Diabetic neuropathy is a demonstrable disorder that can affect both peripheral and autonomic nervous systems. Neuropathy is the most common chronic complication of DM affecting up to 50% of patients with type1 and Type 2diabetes [8-11]. But the time of presentation differs. In Type1 Diabetes becomes symptomatic after several years of diagnosis; in contrast, Type 2 diabetes patients may have neuropathy at the time of diagnosis [12-14].

Diabetic neuropathy encompasses a series of different neuropathic syndromes which can be schematized in the following way:-

Classification of Diabetic Neuropathy

Focal and multifocal neuropathies:

• Mononeuropathy

• Amyotrophy, radiculopathy

• Multiple lesions "mononeuritis multiplex"

• Entrapment neuropathy (e.g. median, ulnar, peroneal) [15]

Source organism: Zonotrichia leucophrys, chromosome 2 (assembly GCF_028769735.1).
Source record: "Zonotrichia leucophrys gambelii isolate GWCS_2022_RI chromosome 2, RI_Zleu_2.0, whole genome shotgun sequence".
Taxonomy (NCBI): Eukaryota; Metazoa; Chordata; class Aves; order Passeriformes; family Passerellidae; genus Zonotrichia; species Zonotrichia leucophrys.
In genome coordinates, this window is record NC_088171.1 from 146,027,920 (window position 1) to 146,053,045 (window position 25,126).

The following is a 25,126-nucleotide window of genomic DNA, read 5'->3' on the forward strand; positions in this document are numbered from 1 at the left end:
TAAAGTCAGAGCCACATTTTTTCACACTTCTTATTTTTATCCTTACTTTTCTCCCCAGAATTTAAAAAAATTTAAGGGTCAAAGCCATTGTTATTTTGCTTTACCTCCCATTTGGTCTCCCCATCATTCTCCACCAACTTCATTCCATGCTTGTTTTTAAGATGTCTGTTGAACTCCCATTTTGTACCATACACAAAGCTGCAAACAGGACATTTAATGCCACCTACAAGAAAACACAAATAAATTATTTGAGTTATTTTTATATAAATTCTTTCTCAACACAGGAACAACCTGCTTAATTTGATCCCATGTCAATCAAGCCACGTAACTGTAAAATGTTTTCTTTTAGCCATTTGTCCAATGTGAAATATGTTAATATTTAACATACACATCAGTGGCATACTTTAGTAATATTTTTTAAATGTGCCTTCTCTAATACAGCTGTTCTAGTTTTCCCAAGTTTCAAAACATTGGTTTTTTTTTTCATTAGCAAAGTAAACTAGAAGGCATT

Symmetrical neuropathies:

• Acute sensory

• Autonomic

• Distal symmetrical polyneuropathy (DSPN), also known as diabetic peripheral neuropathy (DPN) (most common presentation) [16]

Pathophysiology

Recent studies in patients with debilitated glucose resilience give critical bits of knowledge into the part of the level of glucose dysmetabolism in the improvement of neuropathy. The deleterious effect of hyperglycemia is affirmed by the occurrence of neuropathy connected with impaired glucose resilience [17-21]. In this setting, the neuropathy is milder than it is in recently analyzed diabetes, and small nerve-fiber involvement is the soonest noticeable indication of the neuropathy. Factors leading to the development of diabetic neuropathy [22-24].

Factors associated with neuropathy

Important biochemical mechanisms are polyol pathway, advanced glycation and oxidative stress. The pathogenesis of DN is multifactorial. The various pathogenic factors are inter related and together contribute to the development and progression of the syndrome [25-30].